Letters to the Editor: July 30 – August 5, 2009

Says ‘Little League, Love it or Leave it’


What Little League atheist Bob Ritter is driving for is not “Religious Freedom” it is “Religious Oppression.” He is petitioning to suppress religious language from the Falls Church league’s pledge and opening ceremonies. The F. C. Little League is a private organization and has had the religious language as part of their opening ceremonies since before Bob Ritter and his son willing joined this organization.

It is an arrogant position to expect a private organization to bend to the desire of an individual or individuals when they voluntarily and knowingly join under the existing rules and traditions and these rules and traditions do not violate the law.

Nothing was kept hidden from Mr. Ritter. I respect his position and if he believes so strongly on principal I would recommend that he be a shining example to his son and locate another league to join that is more in line with his atheist beliefs.

Patrick Parnell


Conservation Aid Should Be in Form of Loans


Putting a substantial part of the “stimulus” money into energy conservation and alternative energy sources would seem “the way” to go for providing jobs here, for developing some protection against increases in oil prices impairing economic recovery, as a part of actions to address climate change and for a viable long-term energy future beyond “peak oil.”

Where there is a reasonable prospect that the savings would pay for the front end investment, that investment should be a loan. Since such Federal assistance would be borrowed money, the interest rate should be what the U.S. government is paying, plus a reasonable administrative fee. To the maximum extent possible, such loans should be the preferred means for providing Federal assistance.

Jim Brieling

Via the Internet

Public Option Health Care the ‘Best Choice’


I believe that the argument over whether we should have public option has been tainted with the idea that such a system would be economically harmful. Some think that a public option would be a strong impediment to free market capitalism in the insurance business. Many balk at the admittedly intimidating price tag required to bring about reform.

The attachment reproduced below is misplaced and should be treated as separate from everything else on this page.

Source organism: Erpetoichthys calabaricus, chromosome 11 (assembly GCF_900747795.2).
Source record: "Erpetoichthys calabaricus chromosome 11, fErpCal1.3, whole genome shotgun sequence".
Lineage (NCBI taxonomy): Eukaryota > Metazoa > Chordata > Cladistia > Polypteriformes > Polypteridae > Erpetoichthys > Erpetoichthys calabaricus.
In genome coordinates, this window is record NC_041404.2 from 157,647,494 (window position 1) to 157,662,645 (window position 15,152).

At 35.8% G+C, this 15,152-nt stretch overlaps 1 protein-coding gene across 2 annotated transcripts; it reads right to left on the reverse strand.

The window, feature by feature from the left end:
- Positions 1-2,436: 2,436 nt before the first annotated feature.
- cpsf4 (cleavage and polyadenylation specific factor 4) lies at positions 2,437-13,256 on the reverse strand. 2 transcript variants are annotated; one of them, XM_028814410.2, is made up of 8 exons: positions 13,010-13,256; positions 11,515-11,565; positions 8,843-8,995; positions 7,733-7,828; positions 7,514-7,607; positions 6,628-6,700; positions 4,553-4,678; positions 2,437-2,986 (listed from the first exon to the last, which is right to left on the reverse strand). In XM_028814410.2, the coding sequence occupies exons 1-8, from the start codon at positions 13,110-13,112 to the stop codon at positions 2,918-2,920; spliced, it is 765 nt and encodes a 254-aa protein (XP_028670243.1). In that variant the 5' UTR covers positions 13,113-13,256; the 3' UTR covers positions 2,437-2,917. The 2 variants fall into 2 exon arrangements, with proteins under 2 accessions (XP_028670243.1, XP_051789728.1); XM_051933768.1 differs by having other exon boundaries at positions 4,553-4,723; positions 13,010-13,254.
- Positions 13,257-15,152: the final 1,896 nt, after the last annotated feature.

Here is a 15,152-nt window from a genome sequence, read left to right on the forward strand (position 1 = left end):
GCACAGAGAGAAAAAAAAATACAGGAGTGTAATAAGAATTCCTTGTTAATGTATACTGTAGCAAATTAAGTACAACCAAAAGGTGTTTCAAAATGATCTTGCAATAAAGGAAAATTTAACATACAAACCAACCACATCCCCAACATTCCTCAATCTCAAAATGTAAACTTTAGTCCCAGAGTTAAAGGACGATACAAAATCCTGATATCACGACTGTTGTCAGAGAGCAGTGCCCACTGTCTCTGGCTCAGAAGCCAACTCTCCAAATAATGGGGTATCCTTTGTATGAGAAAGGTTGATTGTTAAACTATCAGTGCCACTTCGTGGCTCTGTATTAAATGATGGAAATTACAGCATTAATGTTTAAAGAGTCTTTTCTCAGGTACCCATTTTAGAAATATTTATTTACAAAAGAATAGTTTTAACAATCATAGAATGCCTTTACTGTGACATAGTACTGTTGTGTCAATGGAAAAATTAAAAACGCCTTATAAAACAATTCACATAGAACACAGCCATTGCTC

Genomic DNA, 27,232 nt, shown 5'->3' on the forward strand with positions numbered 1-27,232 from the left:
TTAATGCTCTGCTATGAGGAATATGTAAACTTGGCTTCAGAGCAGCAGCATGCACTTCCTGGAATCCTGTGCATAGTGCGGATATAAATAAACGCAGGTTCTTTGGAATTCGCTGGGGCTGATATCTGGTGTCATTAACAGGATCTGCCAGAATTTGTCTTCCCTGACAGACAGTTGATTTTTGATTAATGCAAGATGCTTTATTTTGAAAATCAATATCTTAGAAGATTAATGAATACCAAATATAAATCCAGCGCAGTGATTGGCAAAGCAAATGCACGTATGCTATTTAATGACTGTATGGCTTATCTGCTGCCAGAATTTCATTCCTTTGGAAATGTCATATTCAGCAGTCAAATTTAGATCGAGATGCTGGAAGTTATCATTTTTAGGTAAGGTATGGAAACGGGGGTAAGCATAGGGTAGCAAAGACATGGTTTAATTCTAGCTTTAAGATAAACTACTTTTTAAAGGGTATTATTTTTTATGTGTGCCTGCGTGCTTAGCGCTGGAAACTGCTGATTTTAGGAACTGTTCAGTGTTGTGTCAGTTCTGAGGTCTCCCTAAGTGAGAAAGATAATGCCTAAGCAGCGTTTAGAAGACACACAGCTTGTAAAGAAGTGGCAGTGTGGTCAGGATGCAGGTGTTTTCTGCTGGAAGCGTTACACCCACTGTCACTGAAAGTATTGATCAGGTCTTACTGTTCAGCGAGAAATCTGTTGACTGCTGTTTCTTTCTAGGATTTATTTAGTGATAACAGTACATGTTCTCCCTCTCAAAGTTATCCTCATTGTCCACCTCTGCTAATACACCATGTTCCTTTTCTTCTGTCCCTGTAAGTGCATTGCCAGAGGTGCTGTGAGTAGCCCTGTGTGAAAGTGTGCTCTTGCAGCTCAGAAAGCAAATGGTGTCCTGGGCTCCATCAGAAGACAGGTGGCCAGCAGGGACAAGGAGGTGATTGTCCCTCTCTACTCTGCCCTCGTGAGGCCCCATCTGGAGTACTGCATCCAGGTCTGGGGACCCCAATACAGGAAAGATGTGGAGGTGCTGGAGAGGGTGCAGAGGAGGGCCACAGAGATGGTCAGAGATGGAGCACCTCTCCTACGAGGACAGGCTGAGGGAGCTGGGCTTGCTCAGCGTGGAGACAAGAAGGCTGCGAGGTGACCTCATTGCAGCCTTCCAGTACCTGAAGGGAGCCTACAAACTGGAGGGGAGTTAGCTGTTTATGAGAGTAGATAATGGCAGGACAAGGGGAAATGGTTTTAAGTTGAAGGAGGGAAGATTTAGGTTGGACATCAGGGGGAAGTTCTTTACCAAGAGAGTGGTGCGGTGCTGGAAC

I think that we need to take a careful look at our current healthcare system.  Fifteen percent of our GDP is spent on healthcare alone, which is responsible for a large percentage of bankruptcies in this country. We pay twice as much as the nearest industrialized nation for a system that consistently delivers low rankings in life expectancy and infant mortality. We aren’t getting the results that we’re paying for.

Meanwhile, other countries continue to adapt. China is currently considering adopting a national health care plan. Chinese workers on average save 40% of their incomes in paying and preparing for health care issues. With a national plan, that sequestered income can be better put to use in spending and investment. In my opinion, the facts are clear – public option healthcare is the best financial choice.

Mica Moore

Falls Church

Morrison Hailed as ‘Kind Human Being’


Bob Morrison, the former Falls Church City Treasurer who passed away this month, was a kind and astute human being. He was an original member of the Tinner Hill Board of Directors, and our original treasurer. We will miss his wise and generous presence in our community. Bob was a kind and generous member of our community, and he will be greatly missed.

Edwin Henderson

Via the Internet

Trevor Hall ‘Down to Earth’ In Recent Show


We saw Trevor Hall, featured in your “Press Pass” last week, in Ft. Lauderdale, Fla. on July 18. It was a good intimate show, while he danced and played guitar barefoot. He’s a nice guy too. He came down and talked to fans after the show, we got his “john hancock” and he took pictures with fans. Very down to earth.


Via the Internet

Anglican Polity Not Considered in Column


Regarding Wayne Besen’s column last week, it would be nice if he had had some clue about the polity of the Anglican Communion. It tires me to see gay rights “activists” who take it upon themselves to judge others when they themselves don’t want to be judged. While I certainly didn’t agree with the Archbishop’s admonition at the beginning of the General Convention to call him amoral is at best disrespectful.

Jim Brieling

Via the Internet


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